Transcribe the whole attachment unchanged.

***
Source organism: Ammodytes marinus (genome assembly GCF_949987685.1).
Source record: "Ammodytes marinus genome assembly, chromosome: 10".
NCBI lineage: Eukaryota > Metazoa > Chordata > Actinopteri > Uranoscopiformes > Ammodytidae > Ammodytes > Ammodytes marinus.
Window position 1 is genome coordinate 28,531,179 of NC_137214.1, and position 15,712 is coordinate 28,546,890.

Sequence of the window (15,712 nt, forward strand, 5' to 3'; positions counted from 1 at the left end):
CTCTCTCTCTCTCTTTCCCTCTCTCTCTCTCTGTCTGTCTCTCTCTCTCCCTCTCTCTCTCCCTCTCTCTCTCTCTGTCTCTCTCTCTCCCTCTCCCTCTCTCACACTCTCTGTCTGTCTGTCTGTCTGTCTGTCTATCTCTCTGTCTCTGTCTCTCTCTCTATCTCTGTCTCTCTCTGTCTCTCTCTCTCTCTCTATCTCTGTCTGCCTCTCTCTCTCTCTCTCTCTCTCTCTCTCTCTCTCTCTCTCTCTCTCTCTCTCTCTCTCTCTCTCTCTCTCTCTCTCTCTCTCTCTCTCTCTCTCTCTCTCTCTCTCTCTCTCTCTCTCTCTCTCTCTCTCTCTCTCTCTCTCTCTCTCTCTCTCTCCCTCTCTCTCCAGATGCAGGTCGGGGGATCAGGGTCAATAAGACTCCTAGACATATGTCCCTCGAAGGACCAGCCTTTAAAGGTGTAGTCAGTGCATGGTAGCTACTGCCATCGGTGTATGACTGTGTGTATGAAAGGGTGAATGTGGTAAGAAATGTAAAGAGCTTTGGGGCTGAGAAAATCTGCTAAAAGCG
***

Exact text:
Source organism: Ammodytes marinus (genome assembly GCF_949987685.1).
Source record: "Ammodytes marinus genome assembly, chromosome: 10".
NCBI lineage: Eukaryota > Metazoa > Chordata > Actinopteri > Uranoscopiformes > Ammodytidae > Ammodytes > Ammodytes marinus.
Window position 1 is genome coordinate 28,531,179 of NC_137214.1, and position 15,712 is coordinate 28,546,890.

Sequence of the window (15,712 nt, forward strand, 5' to 3'; positions counted from 1 at the left end):
CTCTCTCTCTCTCTTTCCCTCTCTCTCTCTCTGTCTGTCTCTCTCTCTCCCTCTCTCTCTCCCTCTCTCTCTCTCTGTCTCTCTCTCTCCCTCTCCCTCTCTCACACTCTCTGTCTGTCTGTCTGTCTGTCTGTCTATCTCTCTGTCTCTGTCTCTCTCTCTATCTCTGTCTCTCTCTGTCTCTCTCTCTCTCTCTATCTCTGTCTGCCTCTCTCTCTCTCTCTCTCTCTCTCTCTCTCTCTCTCTCTCTCTCTCTCTCTCTCTCTCTCTCTCTCTCTCTCTCTCTCTCTCTCTCTCTCTCTCTCTCTCTCTCTCTCTCTCTCTCTCTCTCTCTCTCTCTCTCTCTCTCTCTCTCTCTCTCTCTCCCTCTCTCTCCAGATGCAGGTCGGGGGATCAGGGTCAATAAGACTCCTAGACATATGTCCCTCGAAGGACCAGCCTTTAAAGGTGTAGTCAGTGCATGGTAGCTACTGCCATCGGTGTATGACTGTGTGTATGAAAGGGTGAATGTGGTAAGAAATGTAAAGAGCTTTGGGGCTGAGAAAATCTGCTAAAAGCG